By Maximilian Clarke
Nick Clegg this morning announced a £1bn youth contract scheme to get employers hiring from the pool of 1 million jobless youth in a move that was widely welcomed by business lobbies and by the trades unions.
But Eamonn Butler, author on economics and social issues and director of the the Adam Smith Institute, has voiced scepticism about the scheme's proposed benefits. Writing for the libertarian think-tank’s blog, Eamonn argues that “another Gordon Brown-style 'initiative' is not the way to get young people into work.”
“We need to reduce the cost and the risk that employers face when taking on young people. We need to get rid of the minimum wage, which is pricing young people out of starter jobs, and radically cut back workplace regulation.”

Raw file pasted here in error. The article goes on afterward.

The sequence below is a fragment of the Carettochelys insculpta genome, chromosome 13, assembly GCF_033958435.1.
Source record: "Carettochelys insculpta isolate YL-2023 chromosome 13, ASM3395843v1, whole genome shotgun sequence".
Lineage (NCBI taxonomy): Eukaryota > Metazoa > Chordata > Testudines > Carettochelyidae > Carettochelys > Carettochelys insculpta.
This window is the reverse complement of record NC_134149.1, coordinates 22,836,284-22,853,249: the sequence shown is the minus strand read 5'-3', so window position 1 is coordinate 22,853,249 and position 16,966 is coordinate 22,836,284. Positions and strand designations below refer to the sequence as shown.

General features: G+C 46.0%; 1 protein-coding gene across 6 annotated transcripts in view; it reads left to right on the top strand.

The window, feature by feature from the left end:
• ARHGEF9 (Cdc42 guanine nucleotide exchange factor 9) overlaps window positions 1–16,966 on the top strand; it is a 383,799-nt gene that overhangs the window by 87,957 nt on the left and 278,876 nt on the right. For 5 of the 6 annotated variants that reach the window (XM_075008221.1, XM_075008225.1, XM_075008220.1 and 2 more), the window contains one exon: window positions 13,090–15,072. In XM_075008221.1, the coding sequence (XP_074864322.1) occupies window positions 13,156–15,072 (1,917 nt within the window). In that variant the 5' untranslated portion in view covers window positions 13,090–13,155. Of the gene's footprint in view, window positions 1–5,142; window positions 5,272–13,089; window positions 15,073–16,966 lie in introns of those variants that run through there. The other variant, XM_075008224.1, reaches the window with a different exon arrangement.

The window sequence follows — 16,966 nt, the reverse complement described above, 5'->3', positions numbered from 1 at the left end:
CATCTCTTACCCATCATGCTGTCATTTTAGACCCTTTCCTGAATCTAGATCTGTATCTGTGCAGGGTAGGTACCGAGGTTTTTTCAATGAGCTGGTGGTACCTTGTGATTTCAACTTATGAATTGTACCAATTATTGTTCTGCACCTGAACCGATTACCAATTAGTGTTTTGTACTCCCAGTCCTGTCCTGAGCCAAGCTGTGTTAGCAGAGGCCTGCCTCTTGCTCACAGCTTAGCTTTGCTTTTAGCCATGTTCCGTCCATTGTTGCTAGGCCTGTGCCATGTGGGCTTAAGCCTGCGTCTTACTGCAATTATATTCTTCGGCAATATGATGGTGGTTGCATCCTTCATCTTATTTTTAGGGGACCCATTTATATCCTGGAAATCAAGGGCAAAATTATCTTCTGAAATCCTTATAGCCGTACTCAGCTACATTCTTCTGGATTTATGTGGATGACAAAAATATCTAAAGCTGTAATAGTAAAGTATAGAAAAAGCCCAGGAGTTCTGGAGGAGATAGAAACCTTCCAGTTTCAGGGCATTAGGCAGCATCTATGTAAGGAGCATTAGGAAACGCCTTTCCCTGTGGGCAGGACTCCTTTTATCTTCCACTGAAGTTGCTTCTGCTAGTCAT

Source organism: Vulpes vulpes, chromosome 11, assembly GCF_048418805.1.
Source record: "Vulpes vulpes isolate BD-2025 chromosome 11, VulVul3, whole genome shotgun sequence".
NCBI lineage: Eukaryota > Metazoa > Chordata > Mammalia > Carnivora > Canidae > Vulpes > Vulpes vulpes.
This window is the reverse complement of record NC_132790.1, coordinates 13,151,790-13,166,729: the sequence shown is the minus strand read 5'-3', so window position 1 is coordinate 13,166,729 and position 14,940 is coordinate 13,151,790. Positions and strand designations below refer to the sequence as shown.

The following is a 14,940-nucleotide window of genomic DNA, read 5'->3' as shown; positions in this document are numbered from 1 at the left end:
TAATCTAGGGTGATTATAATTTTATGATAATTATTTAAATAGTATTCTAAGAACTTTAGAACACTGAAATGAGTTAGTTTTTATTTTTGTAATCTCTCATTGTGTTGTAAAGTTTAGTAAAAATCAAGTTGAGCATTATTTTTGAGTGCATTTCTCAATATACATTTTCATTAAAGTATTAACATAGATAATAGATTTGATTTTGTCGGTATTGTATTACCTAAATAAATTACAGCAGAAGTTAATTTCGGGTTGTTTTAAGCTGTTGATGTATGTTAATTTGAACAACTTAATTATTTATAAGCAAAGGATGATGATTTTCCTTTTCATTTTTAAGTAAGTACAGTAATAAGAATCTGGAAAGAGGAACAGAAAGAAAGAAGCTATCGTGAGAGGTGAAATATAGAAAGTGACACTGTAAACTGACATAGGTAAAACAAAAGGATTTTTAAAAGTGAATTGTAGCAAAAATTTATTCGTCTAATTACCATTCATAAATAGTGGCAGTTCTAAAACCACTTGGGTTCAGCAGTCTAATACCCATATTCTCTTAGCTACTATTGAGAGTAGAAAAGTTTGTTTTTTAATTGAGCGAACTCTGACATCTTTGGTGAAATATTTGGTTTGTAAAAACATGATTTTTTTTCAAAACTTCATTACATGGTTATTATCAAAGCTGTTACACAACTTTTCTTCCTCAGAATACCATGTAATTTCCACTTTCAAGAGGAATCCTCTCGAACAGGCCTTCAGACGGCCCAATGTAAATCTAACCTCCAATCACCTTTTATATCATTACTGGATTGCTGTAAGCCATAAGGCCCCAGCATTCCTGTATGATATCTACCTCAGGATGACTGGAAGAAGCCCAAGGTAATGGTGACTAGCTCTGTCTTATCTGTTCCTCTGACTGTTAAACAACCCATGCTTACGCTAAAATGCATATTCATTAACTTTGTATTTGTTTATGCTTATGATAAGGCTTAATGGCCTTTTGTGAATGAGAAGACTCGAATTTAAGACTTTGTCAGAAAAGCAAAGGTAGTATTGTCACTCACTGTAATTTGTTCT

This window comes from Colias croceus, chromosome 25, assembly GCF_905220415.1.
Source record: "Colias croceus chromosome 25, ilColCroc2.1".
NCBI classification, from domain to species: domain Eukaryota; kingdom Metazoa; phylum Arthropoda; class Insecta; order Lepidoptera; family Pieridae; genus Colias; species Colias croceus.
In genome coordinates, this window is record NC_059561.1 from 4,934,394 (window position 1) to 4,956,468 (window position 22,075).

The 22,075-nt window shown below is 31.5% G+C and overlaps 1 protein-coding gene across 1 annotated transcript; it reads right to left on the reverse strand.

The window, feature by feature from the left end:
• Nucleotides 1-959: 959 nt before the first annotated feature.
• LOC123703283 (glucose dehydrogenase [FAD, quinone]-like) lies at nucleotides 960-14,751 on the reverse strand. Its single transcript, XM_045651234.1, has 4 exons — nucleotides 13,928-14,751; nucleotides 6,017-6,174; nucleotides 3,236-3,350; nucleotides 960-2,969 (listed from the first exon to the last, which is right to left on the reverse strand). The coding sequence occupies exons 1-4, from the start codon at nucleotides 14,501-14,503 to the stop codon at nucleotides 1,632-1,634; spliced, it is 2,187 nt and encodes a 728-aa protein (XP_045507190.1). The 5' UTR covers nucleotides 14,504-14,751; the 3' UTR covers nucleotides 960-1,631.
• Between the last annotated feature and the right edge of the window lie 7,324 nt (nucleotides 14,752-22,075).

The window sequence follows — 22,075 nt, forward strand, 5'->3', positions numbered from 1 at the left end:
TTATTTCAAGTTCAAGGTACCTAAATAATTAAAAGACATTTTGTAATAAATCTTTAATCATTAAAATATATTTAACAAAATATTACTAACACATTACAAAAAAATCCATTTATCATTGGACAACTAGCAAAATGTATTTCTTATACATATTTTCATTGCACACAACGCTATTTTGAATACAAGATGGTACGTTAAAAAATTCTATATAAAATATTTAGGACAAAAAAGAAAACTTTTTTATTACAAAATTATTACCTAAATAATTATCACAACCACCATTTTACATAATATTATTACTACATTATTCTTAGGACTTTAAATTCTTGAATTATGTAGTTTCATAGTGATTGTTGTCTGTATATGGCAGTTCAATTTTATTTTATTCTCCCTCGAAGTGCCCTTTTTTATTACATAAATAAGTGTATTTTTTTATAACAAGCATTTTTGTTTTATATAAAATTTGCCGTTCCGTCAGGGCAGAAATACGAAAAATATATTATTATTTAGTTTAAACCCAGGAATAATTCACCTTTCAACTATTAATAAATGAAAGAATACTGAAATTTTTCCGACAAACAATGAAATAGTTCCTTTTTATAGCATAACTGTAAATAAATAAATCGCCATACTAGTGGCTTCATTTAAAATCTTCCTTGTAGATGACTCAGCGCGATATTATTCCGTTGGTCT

Employers, Butler explains, are being deterred from hiring by widespread skills shortage coupled with robust labour laws which make it difficult for employers to fire unsatisfactory workers. The result is a fear of taking on staff without prior experience that has led to an employment crisis that cannot be addresses through cash investment alone.
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